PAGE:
And hey, Berkshire people, I have one for you! The Crescendo Choir will perform polychoral works by Willaert, Andrea & Giovanni Gabrieli, Claudio Monteverdi & Heinrich Schütz at the First Congregational Church, 251 Main St, Great Barrington. This one starts at 7:30 pm. And yet, since this concert is ALSO at the same time as the Tufts Harmony Sweepstakes, how ironic that there will be a glorious concert in your neck of the woods at the very same time when you will have gotten in your car and traveled 3 hours east to see the Harmony Sweepstakes and cheer on Anthology! Right? Right. But fear not, they will repeat this concert on Sunday at 4 pm at Trinity Church, 484 Lime Rock Rd, Lakeville CT, so you can go see that one.

Also on Saturday at 7:30 pm in MIT's Kresge Auditorium, the MIT Chinese Choral Society together with Chorus Boston and GBCCA present Faure's Requiem. More info here.


If you are in Bedford, there's a Schubert marathon going on.

The Oriana Consort will perform at the Swedenborg Chapel in Cambridge at 5:30 pm. Their concert is titled "“Baroque Legacies: Innovations in choral music of the Baroque era—and their echoes in choral music of the 20th century.” Which to me translates as, "This is a whole bunch of really cool music that we tried to come up with some concept for so that more people would come to hear it." No offense to them - it's a time-honored tradition, I do it myself all the time - and any concert that programs Irving Fine makes me immediately want to attend. Also, I know one of their altos, and she has the most gorgeous voice ever, so if she is representative of the group, this will be a beautiful-sounding concert.

Cantata Singers! Woohoo! One of those groups that I have never heard sing due to scheduling problems, and yet still have huge respect for - ah, the power of a good reputation. They continue their year-long exploration of Weill at 3 pm at the Leventhal-Sidman Jewish Community Center, 333 Nahanton Street, Newton Center. It's actually a cabaret concert, not a choral concert, but it looks like fun.

The Northeastern University Choral Society presents a concert of American Masterpieces at 7:30 pm at the Fenway Center in Boston (directions on their website.) "The featured works are Randall Thompson’s evocative Frostiana, two romantic works: Daniel Pinkham’s Wedding Cantataand Eric Whitacre’s Five Hebrew Love Songs, Irving Fine’s humorous Three Choruses from Alice in Wonderland, and Norman Dello Joio’s exuberant Song of the Open Road." Good stuff, that!

Also this weekend, the Harvard-Radcliffe G&S Players are doing Patience! This weekend and next weekend - go check it out! Verily, they invariably put on a good show.

And on Monday, the BU Symphony Orchestra and Symphonic Chorus are performing Verdi's Requiem under the baton of Ann Howard-Jones at Symphony Hall at 8 pm.

Whew! If I stayed up late to type this up, it is the LEAST you can do, thou herd of ingrates, to get out there and listen to some music this weekend! Get thee forth and use thine ears! Also, can someone proofread this for me? I'm going to hit the sack!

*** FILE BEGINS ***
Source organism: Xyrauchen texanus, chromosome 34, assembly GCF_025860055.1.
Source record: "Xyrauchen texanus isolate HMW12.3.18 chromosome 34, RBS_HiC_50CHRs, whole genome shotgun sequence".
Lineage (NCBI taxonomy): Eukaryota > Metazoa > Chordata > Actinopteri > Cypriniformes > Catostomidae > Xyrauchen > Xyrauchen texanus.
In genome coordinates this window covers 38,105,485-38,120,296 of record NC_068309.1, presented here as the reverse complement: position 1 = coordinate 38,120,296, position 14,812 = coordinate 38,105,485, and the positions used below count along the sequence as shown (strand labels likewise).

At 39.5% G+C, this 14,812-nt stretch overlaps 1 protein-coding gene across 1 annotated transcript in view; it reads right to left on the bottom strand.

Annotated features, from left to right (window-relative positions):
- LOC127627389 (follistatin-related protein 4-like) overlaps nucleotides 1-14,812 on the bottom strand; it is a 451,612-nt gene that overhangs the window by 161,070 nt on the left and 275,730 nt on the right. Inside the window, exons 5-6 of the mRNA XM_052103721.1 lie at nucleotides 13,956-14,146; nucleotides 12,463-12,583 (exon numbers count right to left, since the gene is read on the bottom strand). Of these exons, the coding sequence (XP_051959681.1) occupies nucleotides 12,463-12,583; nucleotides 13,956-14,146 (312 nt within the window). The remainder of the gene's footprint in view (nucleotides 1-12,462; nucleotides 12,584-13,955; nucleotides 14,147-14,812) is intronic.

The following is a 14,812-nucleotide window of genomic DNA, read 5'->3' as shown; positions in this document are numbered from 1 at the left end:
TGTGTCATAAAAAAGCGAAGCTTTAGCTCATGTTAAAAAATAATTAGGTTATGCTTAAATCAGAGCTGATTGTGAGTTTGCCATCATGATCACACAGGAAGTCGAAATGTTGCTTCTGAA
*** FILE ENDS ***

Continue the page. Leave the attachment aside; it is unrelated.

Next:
Wednesday, April 02, 2008

Gig report: Clausura in CT

So yesterday Cappella Clausura went down to Sacred Heart University in CT. We did a masterclass there (with their Catholic Music class, I believe) and then performed in the evening. I got home at 1 am.

The masterclass went well - many of the students were relatively well engaged (some were texting or surfing the web on their laptops, but so it goes.) We did get some questions, although I was hoping the theorbo would have gotten more shock value. I mean, come on, it's a theorbo, and I know most of them had never seen one before! And yet nobody said "What the hell is THAT?!?" the way I was hoping they would. The funniest moment probably came when Amy (the director) had us demonstrate a drone, which we use in some of the chant we do - half the group just sings a single note on a single vowel while staggering our breaths so the sound never stops. It is probably the most brutally hard thing I have to sing in with that group - definitely the most difficult aspect of this particular program. It's hard to explain properly if you haven't experienced it, but sitting on one note can rapidly make your throat and entire body get very, very tense, and having it be on one vowel, so nothing is physically changing, makes it that much harder. (Mike, it's basically the equivalent of playing Reich's Piano Phase.)

Anyways, we stood in a circle, and all droned together, and then Amy invited students to come up and stand in the middle of the circle to hear a surround-sound version of droning. So a few did, and duly expressed the opinion that it was cool, and then with the third kid Amy moved into the circle and sang a half-step down against us. The guy in the middle, who looked like an affable jock, immediately freaked out, and said, "Stop, stop! That's too weird!" and backed out of the circle. It's not often you get such a violent reaction to dissonance. :)

Then after some down time during which we all felt aimless, we went to a little reception in the university art gallery, with some very good food. (Little coconut-crusted lobster rolls on a stick, yum! Also, half a glass of wine before a concert has no deleterious effects - note to self!) Then we sang the concert, which went well - it's a program we've sung a number of times before, so it was quite comfortable and familiar. We had a pretty good crowd - it was in the university auditorium. And afterwards they fed us a very nice dinner. Nothing warms my heart towards an institution like good food - the way to a singer's heart is through their belly!

The drive home was quite exciting - massive rainstorm, big thunder, heavy wind. Luckily I wasn't driving, and mostly dozed through the whole thing. And that was my day yesterday.